We’ve also argued before that there’s no reason in principle why a nonprofit grant writing agency can’t exist, but in practice none do, and, even if they did, the demand for their services would far outstrip supply, as usually happens when something is given away. If you want to know why you generally can’t get something for nothing, well, look around: few people or firms give valuable things away, while many people or firms are selling valuable things, and prices tend to show what people in the aggregate think is valuable and what people think is less valuable.

Demand for “free” grant writing services would be especially high because grant writing is very boring, difficult, and tedious—a troika that makes free grant writing especially unlikely, since grant writing doesn’t give people the good feelings they might get from, say, doling out soup at a soup kitchen, or providing pro-bono legal work. Volunteers have their place, but most organizations that operate on more than a shoestring basis are quickly going to discover the limitations of volunteers.

Even nominally low-cost grant writing services often turn out to be quite expensive. As most of us have discovered the hard way, it’s not at all unusual to get what you pay for. Yes, there are exceptions, but for the most part higher prices imply higher quality, at least up to a point. We’ve been hired by innumerable nonprofit and public agencies to attempt to salvage jobs prepared by “low-cost” grant writers, and we’ve also had nonprofits call us, hire someone else, then call us back for the same program in the next funding round and hire us instead of the other firm.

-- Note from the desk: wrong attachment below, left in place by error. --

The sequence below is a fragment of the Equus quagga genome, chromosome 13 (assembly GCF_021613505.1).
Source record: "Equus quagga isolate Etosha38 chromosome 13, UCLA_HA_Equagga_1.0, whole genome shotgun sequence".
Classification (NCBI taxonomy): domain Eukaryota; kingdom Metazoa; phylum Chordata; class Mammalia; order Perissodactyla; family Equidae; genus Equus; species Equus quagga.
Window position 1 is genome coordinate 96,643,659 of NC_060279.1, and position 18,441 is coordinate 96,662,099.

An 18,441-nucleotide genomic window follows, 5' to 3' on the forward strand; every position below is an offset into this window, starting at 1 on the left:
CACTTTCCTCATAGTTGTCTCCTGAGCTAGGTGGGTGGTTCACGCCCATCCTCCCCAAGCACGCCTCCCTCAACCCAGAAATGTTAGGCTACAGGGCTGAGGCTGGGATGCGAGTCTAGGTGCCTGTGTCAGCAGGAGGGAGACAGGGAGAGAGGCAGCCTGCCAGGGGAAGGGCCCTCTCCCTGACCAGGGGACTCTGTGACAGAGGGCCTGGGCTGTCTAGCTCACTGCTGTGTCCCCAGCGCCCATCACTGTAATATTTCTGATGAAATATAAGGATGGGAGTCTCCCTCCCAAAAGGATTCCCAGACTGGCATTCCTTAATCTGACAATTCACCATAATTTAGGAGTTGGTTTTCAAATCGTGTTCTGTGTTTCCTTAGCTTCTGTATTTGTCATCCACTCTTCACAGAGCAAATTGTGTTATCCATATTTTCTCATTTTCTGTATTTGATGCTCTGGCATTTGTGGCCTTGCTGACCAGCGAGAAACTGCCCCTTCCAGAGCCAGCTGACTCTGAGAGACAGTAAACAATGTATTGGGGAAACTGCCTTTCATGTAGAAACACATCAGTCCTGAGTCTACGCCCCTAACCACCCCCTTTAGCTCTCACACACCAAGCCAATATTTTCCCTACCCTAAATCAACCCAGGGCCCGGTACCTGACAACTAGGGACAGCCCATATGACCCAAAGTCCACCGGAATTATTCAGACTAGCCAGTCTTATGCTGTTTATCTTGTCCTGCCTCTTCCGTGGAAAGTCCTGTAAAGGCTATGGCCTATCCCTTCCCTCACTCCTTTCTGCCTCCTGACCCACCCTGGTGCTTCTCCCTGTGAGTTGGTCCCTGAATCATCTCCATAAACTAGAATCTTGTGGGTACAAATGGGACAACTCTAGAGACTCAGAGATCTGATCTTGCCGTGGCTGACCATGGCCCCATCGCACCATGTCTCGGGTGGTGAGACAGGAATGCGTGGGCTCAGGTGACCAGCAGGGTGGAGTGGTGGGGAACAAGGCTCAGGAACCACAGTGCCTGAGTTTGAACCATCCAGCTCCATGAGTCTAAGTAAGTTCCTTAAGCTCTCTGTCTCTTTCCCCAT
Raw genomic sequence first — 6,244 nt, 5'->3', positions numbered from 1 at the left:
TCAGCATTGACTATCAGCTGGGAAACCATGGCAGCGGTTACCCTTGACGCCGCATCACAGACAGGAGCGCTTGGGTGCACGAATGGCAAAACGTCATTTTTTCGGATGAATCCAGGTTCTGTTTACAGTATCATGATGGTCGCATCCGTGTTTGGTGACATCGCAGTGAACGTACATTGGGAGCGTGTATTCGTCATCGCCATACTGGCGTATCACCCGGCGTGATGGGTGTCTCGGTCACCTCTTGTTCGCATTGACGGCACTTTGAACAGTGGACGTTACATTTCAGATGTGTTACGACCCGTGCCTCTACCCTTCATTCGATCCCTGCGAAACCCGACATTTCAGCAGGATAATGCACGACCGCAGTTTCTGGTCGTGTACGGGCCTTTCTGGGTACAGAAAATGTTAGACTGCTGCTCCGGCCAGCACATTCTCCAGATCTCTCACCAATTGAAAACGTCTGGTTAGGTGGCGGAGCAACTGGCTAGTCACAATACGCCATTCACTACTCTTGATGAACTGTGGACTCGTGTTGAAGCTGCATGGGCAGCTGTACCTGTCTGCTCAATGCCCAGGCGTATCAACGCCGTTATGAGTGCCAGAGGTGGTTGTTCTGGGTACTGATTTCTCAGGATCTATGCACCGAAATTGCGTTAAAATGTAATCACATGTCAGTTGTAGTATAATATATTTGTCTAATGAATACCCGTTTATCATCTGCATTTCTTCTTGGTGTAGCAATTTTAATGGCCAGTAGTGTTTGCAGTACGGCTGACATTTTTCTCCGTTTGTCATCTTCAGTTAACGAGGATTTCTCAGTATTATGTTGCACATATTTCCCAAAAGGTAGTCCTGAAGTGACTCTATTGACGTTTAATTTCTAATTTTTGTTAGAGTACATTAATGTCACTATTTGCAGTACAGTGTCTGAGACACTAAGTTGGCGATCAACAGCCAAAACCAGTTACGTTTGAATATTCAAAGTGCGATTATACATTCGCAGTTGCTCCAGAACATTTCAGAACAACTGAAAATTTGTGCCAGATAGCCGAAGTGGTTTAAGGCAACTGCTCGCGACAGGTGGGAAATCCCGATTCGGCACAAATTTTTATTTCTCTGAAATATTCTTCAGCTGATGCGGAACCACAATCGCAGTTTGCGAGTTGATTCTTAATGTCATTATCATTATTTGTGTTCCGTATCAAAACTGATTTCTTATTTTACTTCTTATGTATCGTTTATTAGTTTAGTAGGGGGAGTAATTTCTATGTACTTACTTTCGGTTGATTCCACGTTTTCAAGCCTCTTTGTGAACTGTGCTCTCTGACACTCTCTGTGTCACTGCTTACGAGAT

In response to the ideas above, “pbreit” replied: “I would think that a nonprofit reasonably considers grant writing a core competence or at least well closer to a core competence than, say, plumbing.” Maybe that’s true. But many nonprofits are good at delivering human services, and less good at writing proposals. Those skills do not necessarily co-occur, and if there’s any overlap between the skill of delivering human services and the skill of writing, it’s pretty slender. Plus, becoming a great writer is a “10,000-hour skill” that takes a lot of deliberate practice to develop. That’s why you have to take so many years of English classes in school (though I realize many of those English classes are bad, but that’s another topic). The average person who decides, “I want to become a competent grant writer” is probably looking at a couple of years of effort.